Yes, dogs can get lice. It’s not common, but it has been known to happen.
First, you should know that I’m not talking about human head lice. Those nasty little flightless insects are typically species-specific to humans, so you will find them only in human hair. Dog hair is too coarse for this kind of lice.
But there’s another type of lice known as dog lice. They can attach to animal hairs in rundown dogs or cats. These lice do not jump around like fleas, and humans rarely get lice from pets.
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Lice are not easy to spot. Inspect the hair closely, and use a magnifying glass to get a better look. These lice will be lighter brown (or tan) unlike than the darker brown lice that live on humans.
Lice will cause your dog to itch intensely. Severe infestations may have your pet creating wounds thanks to the constant scratching.
To treat a dog who has lice, wash the hair every day with a shampoo that contains d-Limonene (affiliate link), a citrus-derived insecticide that is said to be nontoxic to your pet. Rinse after 10 minutes. This should kill the adult dog lice.
Meanwhile, the eggs (called “nits”) will continue to hatch over 2 to 3 weeks. This is why you need to keep giving baths every day until all lice are dead. If you pick off any lice from the dog, dispose of them in a sealed bag. Using a nit comb will not yield any live lice, only eggs, so just stick to bathing the dog and be patient.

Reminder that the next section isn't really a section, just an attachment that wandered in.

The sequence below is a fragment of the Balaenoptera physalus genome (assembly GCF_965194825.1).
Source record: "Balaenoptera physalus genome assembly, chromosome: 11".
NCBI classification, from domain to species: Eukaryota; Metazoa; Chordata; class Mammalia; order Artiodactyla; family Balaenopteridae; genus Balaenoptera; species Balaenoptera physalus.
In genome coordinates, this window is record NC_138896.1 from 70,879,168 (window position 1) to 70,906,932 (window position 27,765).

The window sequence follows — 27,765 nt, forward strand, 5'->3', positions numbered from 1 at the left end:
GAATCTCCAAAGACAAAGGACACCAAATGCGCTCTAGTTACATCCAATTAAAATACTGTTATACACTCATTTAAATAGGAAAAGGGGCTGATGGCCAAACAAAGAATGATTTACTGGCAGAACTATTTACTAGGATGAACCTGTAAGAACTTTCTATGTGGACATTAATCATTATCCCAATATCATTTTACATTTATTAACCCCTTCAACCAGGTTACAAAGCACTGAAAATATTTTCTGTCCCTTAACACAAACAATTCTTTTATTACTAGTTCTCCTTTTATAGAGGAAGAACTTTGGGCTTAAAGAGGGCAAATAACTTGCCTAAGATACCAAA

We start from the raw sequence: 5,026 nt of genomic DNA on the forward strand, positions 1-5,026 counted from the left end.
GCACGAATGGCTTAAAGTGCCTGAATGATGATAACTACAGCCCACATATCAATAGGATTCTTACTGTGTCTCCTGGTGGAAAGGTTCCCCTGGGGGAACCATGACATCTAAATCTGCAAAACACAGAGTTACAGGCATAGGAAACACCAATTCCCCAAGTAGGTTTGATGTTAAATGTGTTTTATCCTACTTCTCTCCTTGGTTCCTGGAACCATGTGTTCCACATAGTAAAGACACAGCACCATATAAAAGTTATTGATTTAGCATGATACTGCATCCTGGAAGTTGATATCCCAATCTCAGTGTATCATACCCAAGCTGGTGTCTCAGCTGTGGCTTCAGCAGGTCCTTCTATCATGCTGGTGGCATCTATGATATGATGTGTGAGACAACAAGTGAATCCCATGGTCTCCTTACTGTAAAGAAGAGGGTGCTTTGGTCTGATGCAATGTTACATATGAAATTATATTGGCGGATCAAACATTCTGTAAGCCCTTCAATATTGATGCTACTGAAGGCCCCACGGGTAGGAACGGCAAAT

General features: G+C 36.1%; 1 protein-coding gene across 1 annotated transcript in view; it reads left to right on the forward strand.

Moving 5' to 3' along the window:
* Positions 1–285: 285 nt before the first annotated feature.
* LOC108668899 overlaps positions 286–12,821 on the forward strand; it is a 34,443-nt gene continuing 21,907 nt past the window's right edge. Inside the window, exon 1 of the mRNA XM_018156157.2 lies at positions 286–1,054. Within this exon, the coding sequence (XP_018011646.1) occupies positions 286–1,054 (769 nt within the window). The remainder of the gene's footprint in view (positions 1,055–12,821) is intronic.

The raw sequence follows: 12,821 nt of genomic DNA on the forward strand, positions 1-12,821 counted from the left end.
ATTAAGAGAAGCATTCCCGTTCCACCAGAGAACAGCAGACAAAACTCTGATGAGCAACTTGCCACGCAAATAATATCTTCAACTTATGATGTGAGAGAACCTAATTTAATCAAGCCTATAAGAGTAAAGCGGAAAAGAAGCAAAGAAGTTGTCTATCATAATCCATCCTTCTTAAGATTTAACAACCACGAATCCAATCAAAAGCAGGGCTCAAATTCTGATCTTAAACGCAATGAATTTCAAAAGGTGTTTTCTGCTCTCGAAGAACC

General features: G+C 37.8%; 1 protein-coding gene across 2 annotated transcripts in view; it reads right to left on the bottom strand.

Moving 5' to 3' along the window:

There is probably no need to treat bedding or other pet areas for lice, as the lice confine themselves solely to the pet itself. Unlike fleas, these pests live and breed and feed entirely on the dog. However, you may want to carefully inspect and clean grooming tools, the dog collar and similar items just in case.
In the video below, veterinarian Fiona Caldwell discusses home remedies:
How Do Dogs Get Lice?
- Your dog became infested after spending time with another animal who had lice.
- Or your dog was groomed with a brush or comb that was contaminated with lice.
Lice are spread by direct contact. Dogs who are in poor health can become heavily infested.
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